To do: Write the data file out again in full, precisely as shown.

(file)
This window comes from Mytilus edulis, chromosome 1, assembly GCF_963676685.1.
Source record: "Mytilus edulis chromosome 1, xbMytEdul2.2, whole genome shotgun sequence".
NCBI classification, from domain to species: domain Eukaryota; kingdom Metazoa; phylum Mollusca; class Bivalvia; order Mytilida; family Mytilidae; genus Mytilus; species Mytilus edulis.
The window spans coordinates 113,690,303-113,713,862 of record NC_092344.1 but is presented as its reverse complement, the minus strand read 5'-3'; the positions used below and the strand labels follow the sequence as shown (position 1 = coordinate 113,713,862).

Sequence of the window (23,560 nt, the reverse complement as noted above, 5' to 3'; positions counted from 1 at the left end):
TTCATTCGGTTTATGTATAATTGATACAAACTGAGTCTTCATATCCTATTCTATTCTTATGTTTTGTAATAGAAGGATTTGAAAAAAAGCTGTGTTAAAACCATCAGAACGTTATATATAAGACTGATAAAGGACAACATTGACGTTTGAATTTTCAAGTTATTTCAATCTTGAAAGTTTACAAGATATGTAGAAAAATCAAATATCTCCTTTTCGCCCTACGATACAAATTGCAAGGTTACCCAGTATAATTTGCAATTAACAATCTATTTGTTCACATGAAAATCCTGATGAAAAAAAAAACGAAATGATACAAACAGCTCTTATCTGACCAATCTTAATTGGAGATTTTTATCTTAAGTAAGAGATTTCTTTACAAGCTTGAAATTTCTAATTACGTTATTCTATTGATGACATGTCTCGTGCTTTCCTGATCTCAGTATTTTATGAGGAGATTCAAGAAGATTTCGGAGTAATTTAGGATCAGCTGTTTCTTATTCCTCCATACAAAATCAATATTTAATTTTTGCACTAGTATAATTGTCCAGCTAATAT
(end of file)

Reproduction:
This window comes from Mytilus edulis, chromosome 1, assembly GCF_963676685.1.
Source record: "Mytilus edulis chromosome 1, xbMytEdul2.2, whole genome shotgun sequence".
NCBI classification, from domain to species: domain Eukaryota; kingdom Metazoa; phylum Mollusca; class Bivalvia; order Mytilida; family Mytilidae; genus Mytilus; species Mytilus edulis.
The window spans coordinates 113,690,303-113,713,862 of record NC_092344.1 but is presented as its reverse complement, the minus strand read 5'-3'; the positions used below and the strand labels follow the sequence as shown (position 1 = coordinate 113,713,862).

Sequence of the window (23,560 nt, the reverse complement as noted above, 5' to 3'; positions counted from 1 at the left end):
TTCATTCGGTTTATGTATAATTGATACAAACTGAGTCTTCATATCCTATTCTATTCTTATGTTTTGTAATAGAAGGATTTGAAAAAAAGCTGTGTTAAAACCATCAGAACGTTATATATAAGACTGATAAAGGACAACATTGACGTTTGAATTTTCAAGTTATTTCAATCTTGAAAGTTTACAAGATATGTAGAAAAATCAAATATCTCCTTTTCGCCCTACGATACAAATTGCAAGGTTACCCAGTATAATTTGCAATTAACAATCTATTTGTTCACATGAAAATCCTGATGAAAAAAAAAACGAAATGATACAAACAGCTCTTATCTGACCAATCTTAATTGGAGATTTTTATCTTAAGTAAGAGATTTCTTTACAAGCTTGAAATTTCTAATTACGTTATTCTATTGATGACATGTCTCGTGCTTTCCTGATCTCAGTATTTTATGAGGAGATTCAAGAAGATTTCGGAGTAATTTAGGATCAGCTGTTTCTTATTCCTCCATACAAAATCAATATTTAATTTTTGCACTAGTATAATTGTCCAGCTAATAT